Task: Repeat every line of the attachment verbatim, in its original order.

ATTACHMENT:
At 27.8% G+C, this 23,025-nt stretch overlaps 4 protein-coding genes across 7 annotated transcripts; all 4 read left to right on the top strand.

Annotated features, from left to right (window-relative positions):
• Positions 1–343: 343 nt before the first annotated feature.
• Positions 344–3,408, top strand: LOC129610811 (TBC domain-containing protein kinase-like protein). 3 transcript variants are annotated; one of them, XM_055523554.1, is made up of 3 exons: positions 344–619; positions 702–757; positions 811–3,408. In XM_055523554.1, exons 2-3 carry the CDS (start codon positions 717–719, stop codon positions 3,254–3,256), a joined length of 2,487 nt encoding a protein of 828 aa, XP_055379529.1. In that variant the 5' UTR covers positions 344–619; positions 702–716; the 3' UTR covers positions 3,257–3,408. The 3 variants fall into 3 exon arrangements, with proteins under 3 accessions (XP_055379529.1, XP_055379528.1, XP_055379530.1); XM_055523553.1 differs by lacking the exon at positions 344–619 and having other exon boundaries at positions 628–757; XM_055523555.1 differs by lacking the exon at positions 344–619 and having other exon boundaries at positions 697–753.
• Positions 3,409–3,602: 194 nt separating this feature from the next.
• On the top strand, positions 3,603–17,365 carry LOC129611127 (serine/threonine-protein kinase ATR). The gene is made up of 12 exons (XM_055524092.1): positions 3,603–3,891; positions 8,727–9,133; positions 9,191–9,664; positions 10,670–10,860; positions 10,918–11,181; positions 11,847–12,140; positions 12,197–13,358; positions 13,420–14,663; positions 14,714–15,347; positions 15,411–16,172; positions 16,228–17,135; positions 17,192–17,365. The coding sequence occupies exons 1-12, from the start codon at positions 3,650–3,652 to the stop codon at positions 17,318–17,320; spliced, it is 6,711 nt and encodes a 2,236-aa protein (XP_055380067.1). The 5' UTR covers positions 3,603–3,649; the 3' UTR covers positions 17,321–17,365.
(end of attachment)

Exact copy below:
At 27.8% G+C, this 23,025-nt stretch overlaps 4 protein-coding genes across 7 annotated transcripts; all 4 read left to right on the top strand.

Annotated features, from left to right (window-relative positions):
• Positions 1–343: 343 nt before the first annotated feature.
• Positions 344–3,408, top strand: LOC129610811 (TBC domain-containing protein kinase-like protein). 3 transcript variants are annotated; one of them, XM_055523554.1, is made up of 3 exons: positions 344–619; positions 702–757; positions 811–3,408. In XM_055523554.1, exons 2-3 carry the CDS (start codon positions 717–719, stop codon positions 3,254–3,256), a joined length of 2,487 nt encoding a protein of 828 aa, XP_055379529.1. In that variant the 5' UTR covers positions 344–619; positions 702–716; the 3' UTR covers positions 3,257–3,408. The 3 variants fall into 3 exon arrangements, with proteins under 3 accessions (XP_055379529.1, XP_055379528.1, XP_055379530.1); XM_055523553.1 differs by lacking the exon at positions 344–619 and having other exon boundaries at positions 628–757; XM_055523555.1 differs by lacking the exon at positions 344–619 and having other exon boundaries at positions 697–753.
• Positions 3,409–3,602: 194 nt separating this feature from the next.
• On the top strand, positions 3,603–17,365 carry LOC129611127 (serine/threonine-protein kinase ATR). The gene is made up of 12 exons (XM_055524092.1): positions 3,603–3,891; positions 8,727–9,133; positions 9,191–9,664; positions 10,670–10,860; positions 10,918–11,181; positions 11,847–12,140; positions 12,197–13,358; positions 13,420–14,663; positions 14,714–15,347; positions 15,411–16,172; positions 16,228–17,135; positions 17,192–17,365. The coding sequence occupies exons 1-12, from the start codon at positions 3,650–3,652 to the stop codon at positions 17,318–17,320; spliced, it is 6,711 nt and encodes a 2,236-aa protein (XP_055380067.1). The 5' UTR covers positions 3,603–3,649; the 3' UTR covers positions 17,321–17,365.